Ever wonder what the big deal is with all the LTE or 4G upgrades? In the picture below (taken from a Homestead, FL tower that is 1,465′) is an example of a normal “old” style cell site. It shows a single sector of a macro cell site.
In the past, most macro sites were made of three sectors of three antennas each. In the picture, two-panel antennas are shown; these antennas are typically about 4′ tall, 10″ wide, and 3″ deep. Older antennas usually weigh 25 pounds or less.
The small box on the top pipe is a tower-mounted amplifier called a TMA. Notice the large, black, coaxial cables. In this simple style scenario, there is one main large feeder coaxial cable for each port or connection on the back of the antenna. Each antenna has two ports, so two main transmission cables per antenna, and one of those cables has a TMA inline.
Now check out the other photos, which show sites and equipment for a modern LTE upgraded site. There are larger antennas, up to 8′ tall and weighing in at 65+ pounds. Most newer antennas have 4 or more ports or connections, and we have seen them with as many as 10 connections or ports.
Instead of small TMA, there are remote radio heads that average 22″ x 18″ x 10″ and weigh 55 pounds. Hybrid cables are used either in place of coaxial cables or in addition to the coaxial cables. Hybrid cables have fiber optic strands in them as well as DC power wires. These hybrid cables need a junction box at the tower top to split out the hybrid fibers and DC power wires so those can be routed to different areas of the remote radio heads.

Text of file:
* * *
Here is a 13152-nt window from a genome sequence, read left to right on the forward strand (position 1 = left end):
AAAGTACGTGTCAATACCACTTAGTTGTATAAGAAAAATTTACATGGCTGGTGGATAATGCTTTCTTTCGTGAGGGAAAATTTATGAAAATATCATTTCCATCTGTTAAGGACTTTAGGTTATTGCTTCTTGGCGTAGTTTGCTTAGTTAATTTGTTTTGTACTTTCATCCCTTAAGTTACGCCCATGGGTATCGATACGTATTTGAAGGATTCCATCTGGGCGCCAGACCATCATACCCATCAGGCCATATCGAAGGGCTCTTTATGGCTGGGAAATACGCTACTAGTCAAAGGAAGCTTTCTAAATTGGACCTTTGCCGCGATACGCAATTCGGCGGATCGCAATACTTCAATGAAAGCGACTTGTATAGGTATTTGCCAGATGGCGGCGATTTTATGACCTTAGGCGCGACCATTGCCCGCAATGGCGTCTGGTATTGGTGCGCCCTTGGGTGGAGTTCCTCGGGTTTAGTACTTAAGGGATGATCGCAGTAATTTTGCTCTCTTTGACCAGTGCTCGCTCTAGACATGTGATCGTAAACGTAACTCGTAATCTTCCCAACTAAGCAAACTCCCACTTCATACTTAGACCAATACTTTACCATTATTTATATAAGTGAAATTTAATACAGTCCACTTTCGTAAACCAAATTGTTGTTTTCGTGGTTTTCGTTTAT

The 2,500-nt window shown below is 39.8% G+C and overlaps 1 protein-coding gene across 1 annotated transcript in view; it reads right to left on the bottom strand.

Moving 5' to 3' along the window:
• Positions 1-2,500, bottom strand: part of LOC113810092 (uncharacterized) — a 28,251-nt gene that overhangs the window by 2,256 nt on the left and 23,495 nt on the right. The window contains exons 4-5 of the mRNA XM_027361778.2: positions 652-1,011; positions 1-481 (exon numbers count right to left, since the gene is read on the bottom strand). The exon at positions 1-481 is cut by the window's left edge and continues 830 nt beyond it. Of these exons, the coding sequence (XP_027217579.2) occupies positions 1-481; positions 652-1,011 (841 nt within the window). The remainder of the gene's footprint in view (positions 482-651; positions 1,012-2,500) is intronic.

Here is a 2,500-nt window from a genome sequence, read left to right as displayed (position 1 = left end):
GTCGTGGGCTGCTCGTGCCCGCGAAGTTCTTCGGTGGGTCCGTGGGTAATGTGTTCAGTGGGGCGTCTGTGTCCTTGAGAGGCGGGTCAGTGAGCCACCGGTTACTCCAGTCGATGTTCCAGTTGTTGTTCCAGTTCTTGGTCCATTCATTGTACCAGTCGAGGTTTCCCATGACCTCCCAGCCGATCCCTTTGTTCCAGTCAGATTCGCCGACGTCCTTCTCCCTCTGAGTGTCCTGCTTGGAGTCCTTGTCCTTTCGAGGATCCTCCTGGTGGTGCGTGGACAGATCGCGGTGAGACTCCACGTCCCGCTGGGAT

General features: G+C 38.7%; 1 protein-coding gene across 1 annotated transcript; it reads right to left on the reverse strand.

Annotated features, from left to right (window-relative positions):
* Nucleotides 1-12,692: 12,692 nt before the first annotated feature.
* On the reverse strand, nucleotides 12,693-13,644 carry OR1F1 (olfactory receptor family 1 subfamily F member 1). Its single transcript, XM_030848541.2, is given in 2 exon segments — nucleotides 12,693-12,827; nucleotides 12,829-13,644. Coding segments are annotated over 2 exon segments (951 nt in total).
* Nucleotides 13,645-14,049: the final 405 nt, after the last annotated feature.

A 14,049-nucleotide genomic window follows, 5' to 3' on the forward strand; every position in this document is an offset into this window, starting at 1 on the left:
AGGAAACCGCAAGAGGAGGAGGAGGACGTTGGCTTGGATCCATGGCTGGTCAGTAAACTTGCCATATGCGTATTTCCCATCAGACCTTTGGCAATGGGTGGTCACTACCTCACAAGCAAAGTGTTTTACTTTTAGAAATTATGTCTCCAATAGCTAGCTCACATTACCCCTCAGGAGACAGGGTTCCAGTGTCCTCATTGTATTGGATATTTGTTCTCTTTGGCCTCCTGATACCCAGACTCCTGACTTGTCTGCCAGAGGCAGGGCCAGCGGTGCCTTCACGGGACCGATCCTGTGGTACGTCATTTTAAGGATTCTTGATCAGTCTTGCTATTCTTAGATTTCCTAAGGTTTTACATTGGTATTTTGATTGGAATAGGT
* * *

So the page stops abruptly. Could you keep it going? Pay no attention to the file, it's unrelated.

At the recent PCIA conference in May, I sat in on a seminar regarding the new LTE equipment, and one of the speakers said from an engineering perspective, 1G–2G equipment weighed 250 lbs. per sector; 4G LTE equipment weighs 750 lbs. per sector; and the 5G technology moving forward is or will weigh about 1500 lbs. per sector. The newer equipment is so heavy, and there is so much of it that the pipe mounts themselves have to be replaced on the tower because the existing pipe mounts can’t support the larger heavier equipment.